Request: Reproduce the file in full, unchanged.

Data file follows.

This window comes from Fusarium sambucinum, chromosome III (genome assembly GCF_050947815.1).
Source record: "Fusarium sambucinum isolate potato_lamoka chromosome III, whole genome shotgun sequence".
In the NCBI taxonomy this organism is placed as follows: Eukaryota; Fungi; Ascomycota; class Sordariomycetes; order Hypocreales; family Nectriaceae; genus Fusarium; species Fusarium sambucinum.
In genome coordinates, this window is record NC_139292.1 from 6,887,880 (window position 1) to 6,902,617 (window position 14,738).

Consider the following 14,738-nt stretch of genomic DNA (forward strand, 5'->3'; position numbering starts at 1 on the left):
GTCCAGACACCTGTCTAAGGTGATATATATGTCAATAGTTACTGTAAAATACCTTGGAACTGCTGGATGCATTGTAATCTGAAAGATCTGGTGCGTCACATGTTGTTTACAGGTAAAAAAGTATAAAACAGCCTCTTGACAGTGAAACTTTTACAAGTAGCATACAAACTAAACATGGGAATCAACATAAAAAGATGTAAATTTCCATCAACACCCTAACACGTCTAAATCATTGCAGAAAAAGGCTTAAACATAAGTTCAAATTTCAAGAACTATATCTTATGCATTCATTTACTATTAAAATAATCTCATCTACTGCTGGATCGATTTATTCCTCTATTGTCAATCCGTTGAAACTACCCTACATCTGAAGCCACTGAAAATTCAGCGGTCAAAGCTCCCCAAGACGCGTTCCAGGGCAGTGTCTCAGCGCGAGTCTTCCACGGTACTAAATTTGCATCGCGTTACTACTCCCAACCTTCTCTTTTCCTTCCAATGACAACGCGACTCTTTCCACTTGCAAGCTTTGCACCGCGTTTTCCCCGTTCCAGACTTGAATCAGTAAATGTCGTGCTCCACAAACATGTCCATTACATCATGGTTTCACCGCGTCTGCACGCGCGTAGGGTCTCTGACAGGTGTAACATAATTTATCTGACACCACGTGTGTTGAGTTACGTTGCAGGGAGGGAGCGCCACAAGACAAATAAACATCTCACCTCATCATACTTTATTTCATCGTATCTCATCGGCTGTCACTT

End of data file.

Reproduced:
This window comes from Fusarium sambucinum, chromosome III (genome assembly GCF_050947815.1).
Source record: "Fusarium sambucinum isolate potato_lamoka chromosome III, whole genome shotgun sequence".
In the NCBI taxonomy this organism is placed as follows: Eukaryota; Fungi; Ascomycota; class Sordariomycetes; order Hypocreales; family Nectriaceae; genus Fusarium; species Fusarium sambucinum.
In genome coordinates, this window is record NC_139292.1 from 6,887,880 (window position 1) to 6,902,617 (window position 14,738).

Consider the following 14,738-nt stretch of genomic DNA (forward strand, 5'->3'; position numbering starts at 1 on the left):
GTCCAGACACCTGTCTAAGGTGATATATATGTCAATAGTTACTGTAAAATACCTTGGAACTGCTGGATGCATTGTAATCTGAAAGATCTGGTGCGTCACATGTTGTTTACAGGTAAAAAAGTATAAAACAGCCTCTTGACAGTGAAACTTTTACAAGTAGCATACAAACTAAACATGGGAATCAACATAAAAAGATGTAAATTTCCATCAACACCCTAACACGTCTAAATCATTGCAGAAAAAGGCTTAAACATAAGTTCAAATTTCAAGAACTATATCTTATGCATTCATTTACTATTAAAATAATCTCATCTACTGCTGGATCGATTTATTCCTCTATTGTCAATCCGTTGAAACTACCCTACATCTGAAGCCACTGAAAATTCAGCGGTCAAAGCTCCCCAAGACGCGTTCCAGGGCAGTGTCTCAGCGCGAGTCTTCCACGGTACTAAATTTGCATCGCGTTACTACTCCCAACCTTCTCTTTTCCTTCCAATGACAACGCGACTCTTTCCACTTGCAAGCTTTGCACCGCGTTTTCCCCGTTCCAGACTTGAATCAGTAAATGTCGTGCTCCACAAACATGTCCATTACATCATGGTTTCACCGCGTCTGCACGCGCGTAGGGTCTCTGACAGGTGTAACATAATTTATCTGACACCACGTGTGTTGAGTTACGTTGCAGGGAGGGAGCGCCACAAGACAAATAAACATCTCACCTCATCATACTTTATTTCATCGTATCTCATCGGCTGTCACTT